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From Wikipedia, the free encyclopedia

AB 70-D1
AB 70-D1 Cluster bomb dispenser
TypeCluster bomb
Place of origin Nazi Germany
Service history
Used byLuftwaffe
WarsWorld War II
MassAB 70-D1: 56 kg (123 lb)[1]
SD 1: 910 g (2 lb)
SD 1 FRZ: 500 g (1.1 lb)[2]
LengthAB 70-D1: 1.105 m (3 ft 7.5 in)[1]
SD 1: 170 mm (6.7 in)
SD 1 FRZ: 154 mm (6.06 in)[2]
DiameterAB 70-D1: 203 mm (8 in)
SD 1 and SD 1 FRZ: 50 mm (2 in) [1]

WarheadAmatol or TNT
Warhead weightSD 1: 112 g (4 oz)[3]
SD 1 FRZ: 120 g (4.2 oz)[4]
Nose fuze
Blast yield50 sub-munitions[2]

The AB 70-D1 (Abwurfbehälter) was a cluster bomb dispenser used by the Luftwaffe during World War II.


Weapons container

The AB 70-D1 contained fifty high-explosive fragmentation sub-munitions, was cylindrical in shape and was made of cast steel. The body was of clamshell design with an upper and lower half with tail fins that was hinged at the rear of the container. The base and head of the container were internally threaded and the base of the container had a suspension lug and the nose had a steel closing plug with a fuze.[1]

The container could be suspended either vertically or horizontally within a bomb bay or horizontally from a hard point beneath the fuselage or wing of an aircraft. Attached to the suspension lug there was a cord tied to a split ring which attached to a parachute. When the bomb was dropped the parachute deployed which set off a friction igniter that threaded into the steel closing plug. The closing plug was sheared by the explosion of a small detonator the case opened and the bombs fell out. German documentation states that the AB 70-D1 is not entirely safe in transport and aircraft are not permitted to land with unused AB 70-D1 containers. It is also impossible to jettison the AB 70-D1 in a safe unused state for recovery and the minimum height of bomb release was 150 m (490 ft).[1]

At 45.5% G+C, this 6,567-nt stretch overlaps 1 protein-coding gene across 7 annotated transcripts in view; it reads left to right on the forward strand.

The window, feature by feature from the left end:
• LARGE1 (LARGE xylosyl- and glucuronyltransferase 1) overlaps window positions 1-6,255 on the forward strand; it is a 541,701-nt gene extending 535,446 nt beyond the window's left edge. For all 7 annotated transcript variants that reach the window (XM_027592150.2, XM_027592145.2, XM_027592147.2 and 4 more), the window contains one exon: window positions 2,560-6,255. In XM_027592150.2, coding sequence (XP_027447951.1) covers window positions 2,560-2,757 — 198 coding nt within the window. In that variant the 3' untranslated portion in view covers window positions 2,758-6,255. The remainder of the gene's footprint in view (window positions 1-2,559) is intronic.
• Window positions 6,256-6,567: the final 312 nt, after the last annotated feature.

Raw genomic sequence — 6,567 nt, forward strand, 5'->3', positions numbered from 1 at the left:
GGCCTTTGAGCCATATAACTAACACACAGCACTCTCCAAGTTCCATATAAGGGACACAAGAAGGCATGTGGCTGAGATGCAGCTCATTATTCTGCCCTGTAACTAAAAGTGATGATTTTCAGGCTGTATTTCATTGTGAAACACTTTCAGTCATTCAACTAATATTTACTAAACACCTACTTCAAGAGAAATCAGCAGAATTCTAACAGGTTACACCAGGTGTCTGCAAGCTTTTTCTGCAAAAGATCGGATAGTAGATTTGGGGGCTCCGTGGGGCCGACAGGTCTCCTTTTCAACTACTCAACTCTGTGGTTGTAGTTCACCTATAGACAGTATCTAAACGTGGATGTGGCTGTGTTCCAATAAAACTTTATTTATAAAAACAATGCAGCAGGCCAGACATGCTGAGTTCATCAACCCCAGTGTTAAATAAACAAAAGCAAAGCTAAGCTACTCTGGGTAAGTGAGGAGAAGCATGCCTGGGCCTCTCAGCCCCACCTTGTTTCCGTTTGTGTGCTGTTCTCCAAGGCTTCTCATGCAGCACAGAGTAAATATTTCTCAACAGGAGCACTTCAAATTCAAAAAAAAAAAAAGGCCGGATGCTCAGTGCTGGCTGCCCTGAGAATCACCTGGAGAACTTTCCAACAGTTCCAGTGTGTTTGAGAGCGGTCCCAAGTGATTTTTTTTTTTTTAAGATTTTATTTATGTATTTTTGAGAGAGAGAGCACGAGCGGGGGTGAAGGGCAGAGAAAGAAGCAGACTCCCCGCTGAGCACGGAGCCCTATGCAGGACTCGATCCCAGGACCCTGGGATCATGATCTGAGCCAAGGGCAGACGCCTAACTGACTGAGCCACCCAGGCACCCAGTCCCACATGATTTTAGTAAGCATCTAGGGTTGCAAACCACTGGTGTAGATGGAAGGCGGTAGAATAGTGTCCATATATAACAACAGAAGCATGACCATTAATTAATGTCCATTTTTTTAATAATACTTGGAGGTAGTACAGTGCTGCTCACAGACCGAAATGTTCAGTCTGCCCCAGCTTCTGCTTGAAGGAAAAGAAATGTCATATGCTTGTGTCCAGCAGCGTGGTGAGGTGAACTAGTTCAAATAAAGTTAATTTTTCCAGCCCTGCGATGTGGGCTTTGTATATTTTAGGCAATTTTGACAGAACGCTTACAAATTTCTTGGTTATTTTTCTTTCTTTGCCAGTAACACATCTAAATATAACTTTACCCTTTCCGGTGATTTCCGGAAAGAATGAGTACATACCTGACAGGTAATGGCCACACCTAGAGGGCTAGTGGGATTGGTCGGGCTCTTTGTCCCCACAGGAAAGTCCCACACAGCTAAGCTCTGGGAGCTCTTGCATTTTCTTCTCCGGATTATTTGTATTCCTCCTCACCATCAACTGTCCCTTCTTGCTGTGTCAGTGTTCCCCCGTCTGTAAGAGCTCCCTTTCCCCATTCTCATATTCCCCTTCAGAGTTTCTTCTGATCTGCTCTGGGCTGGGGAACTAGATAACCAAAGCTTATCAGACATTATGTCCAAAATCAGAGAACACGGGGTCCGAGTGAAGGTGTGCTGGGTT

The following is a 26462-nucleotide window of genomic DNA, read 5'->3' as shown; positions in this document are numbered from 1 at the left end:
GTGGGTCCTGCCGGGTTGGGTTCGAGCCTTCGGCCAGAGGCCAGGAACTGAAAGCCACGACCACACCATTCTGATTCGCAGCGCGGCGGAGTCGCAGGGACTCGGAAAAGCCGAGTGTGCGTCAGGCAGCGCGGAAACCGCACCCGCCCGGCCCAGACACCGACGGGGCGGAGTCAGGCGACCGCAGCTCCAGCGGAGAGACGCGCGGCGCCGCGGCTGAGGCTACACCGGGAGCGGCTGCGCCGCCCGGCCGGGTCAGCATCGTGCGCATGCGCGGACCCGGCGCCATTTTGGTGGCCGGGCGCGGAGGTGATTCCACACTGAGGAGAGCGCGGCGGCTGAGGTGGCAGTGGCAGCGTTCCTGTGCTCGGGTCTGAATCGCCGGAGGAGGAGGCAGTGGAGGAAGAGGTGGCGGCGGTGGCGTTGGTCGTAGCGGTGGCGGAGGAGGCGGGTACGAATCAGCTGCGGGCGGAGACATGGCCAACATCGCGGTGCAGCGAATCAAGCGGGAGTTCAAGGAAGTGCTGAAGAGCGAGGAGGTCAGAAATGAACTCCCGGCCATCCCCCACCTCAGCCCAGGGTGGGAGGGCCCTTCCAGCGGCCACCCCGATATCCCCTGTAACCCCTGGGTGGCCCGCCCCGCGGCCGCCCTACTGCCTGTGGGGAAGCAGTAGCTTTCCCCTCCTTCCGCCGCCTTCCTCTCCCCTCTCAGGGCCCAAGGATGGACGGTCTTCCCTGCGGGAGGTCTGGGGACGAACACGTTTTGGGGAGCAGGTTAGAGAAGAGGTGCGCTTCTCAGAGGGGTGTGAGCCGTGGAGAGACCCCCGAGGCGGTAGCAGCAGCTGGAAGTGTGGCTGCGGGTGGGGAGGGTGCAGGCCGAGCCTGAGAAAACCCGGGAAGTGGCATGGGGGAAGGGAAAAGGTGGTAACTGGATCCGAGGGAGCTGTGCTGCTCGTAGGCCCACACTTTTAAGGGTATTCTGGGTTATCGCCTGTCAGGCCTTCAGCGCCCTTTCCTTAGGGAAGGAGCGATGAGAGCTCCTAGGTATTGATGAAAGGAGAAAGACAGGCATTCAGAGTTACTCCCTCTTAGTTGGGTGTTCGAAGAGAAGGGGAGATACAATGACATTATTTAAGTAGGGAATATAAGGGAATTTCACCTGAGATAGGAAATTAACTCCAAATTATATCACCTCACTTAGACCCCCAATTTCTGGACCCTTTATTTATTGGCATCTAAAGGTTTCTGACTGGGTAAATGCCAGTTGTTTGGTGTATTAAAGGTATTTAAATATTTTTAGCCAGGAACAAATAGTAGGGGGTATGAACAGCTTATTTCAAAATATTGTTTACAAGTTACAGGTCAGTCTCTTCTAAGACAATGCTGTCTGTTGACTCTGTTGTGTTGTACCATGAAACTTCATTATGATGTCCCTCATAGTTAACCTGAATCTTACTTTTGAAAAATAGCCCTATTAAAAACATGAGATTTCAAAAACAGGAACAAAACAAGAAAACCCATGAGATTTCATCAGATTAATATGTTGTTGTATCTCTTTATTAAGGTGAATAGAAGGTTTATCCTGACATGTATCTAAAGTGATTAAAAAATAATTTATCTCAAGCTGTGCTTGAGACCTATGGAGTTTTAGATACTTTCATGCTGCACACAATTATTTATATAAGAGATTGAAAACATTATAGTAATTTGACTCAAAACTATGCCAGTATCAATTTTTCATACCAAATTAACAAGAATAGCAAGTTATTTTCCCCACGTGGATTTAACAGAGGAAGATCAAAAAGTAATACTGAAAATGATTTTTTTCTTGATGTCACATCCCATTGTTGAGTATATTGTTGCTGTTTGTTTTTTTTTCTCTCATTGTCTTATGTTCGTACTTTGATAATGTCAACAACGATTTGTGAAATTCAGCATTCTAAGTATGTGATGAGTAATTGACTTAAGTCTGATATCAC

Two types of sub-munitions could be dispensed from the AB 70-D1 one was the German SD 1 and the other was the French SD 1 FRZ. The SD 1 FRZ was based on captured 50 mm (2 in) mortar rounds for the Lance Grenades de 50 mm modèle 37 light mortar used by the French Army which was modified by adding a new 6-fin tail assembly. While the German SD 1 may have been based on German 50 mm mortar rounds used by the 5 cm Granatwerfer 36 which was modified by adding a new shrouded 8-fin tail assembly. At the front of the AB 70-D1 there was one cluster of ten bombs that were held together by a metallic band and in the rear section, there were another four clusters of ten bombs also held together by metallic bands. The bombs were packed nose to tail with the tail cup of each bomb forming a safety device for the nose fuze of the bomb behind it. Both bomb types were loaded in the same manner.[1] SD 1 bombs were yellow and SD 1 FRZ bombs were yellowish-brown in color.[2]

See also


  1. ^ a b c d e f United States War Office (1953). German explosive ordnance : (bombs, fuzes, rockets, land mines, grenades and igniters). United States Government Printing Office. OCLC 713755660.
  2. ^ a b c d "Luftwaffe Resource Center - Drop Ordnance - A Warbirds Resource Group Site". Retrieved 2019-02-24.
  3. ^ Poulin, Olivier (2017-07-31). "WW2 Equipment Data: German Projectiles - 50mm to 80mm Mortar Rounds". WW2 Equipment Data. Retrieved 2019-02-25.
  4. ^ "Инженерные боеприпасы (W-1) - w-1.html". Retrieved 2019-02-25.
This page was last edited on 29 September 2019, at 12:34
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